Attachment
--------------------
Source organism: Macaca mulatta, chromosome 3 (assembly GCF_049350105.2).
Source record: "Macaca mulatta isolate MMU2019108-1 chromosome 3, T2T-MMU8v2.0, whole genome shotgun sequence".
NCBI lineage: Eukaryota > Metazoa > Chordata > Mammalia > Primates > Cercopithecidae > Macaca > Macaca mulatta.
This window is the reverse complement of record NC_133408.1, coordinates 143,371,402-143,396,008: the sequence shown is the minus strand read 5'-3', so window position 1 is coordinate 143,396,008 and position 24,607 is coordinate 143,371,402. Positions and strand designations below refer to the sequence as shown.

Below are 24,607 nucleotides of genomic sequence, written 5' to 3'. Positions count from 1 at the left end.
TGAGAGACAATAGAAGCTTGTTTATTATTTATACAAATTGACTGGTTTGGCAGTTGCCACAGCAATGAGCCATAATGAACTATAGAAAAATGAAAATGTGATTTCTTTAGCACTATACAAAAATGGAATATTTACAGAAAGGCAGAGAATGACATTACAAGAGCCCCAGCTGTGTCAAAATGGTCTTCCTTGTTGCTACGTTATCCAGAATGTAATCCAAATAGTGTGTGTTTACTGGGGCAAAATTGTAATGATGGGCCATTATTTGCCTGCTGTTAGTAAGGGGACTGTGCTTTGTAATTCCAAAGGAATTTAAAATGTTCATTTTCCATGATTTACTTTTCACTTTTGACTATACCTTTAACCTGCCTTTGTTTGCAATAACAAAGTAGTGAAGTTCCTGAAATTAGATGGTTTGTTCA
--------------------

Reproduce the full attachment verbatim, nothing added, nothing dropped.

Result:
Source organism: Macaca mulatta, chromosome 3 (assembly GCF_049350105.2).
Source record: "Macaca mulatta isolate MMU2019108-1 chromosome 3, T2T-MMU8v2.0, whole genome shotgun sequence".
NCBI lineage: Eukaryota > Metazoa > Chordata > Mammalia > Primates > Cercopithecidae > Macaca > Macaca mulatta.
This window is the reverse complement of record NC_133408.1, coordinates 143,371,402-143,396,008: the sequence shown is the minus strand read 5'-3', so window position 1 is coordinate 143,396,008 and position 24,607 is coordinate 143,371,402. Positions and strand designations below refer to the sequence as shown.

Below are 24,607 nucleotides of genomic sequence, written 5' to 3'. Positions count from 1 at the left end.
TGAGAGACAATAGAAGCTTGTTTATTATTTATACAAATTGACTGGTTTGGCAGTTGCCACAGCAATGAGCCATAATGAACTATAGAAAAATGAAAATGTGATTTCTTTAGCACTATACAAAAATGGAATATTTACAGAAAGGCAGAGAATGACATTACAAGAGCCCCAGCTGTGTCAAAATGGTCTTCCTTGTTGCTACGTTATCCAGAATGTAATCCAAATAGTGTGTGTTTACTGGGGCAAAATTGTAATGATGGGCCATTATTTGCCTGCTGTTAGTAAGGGGACTGTGCTTTGTAATTCCAAAGGAATTTAAAATGTTCATTTTCCATGATTTACTTTTCACTTTTGACTATACCTTTAACCTGCCTTTGTTTGCAATAACAAAGTAGTGAAGTTCCTGAAATTAGATGGTTTGTTCA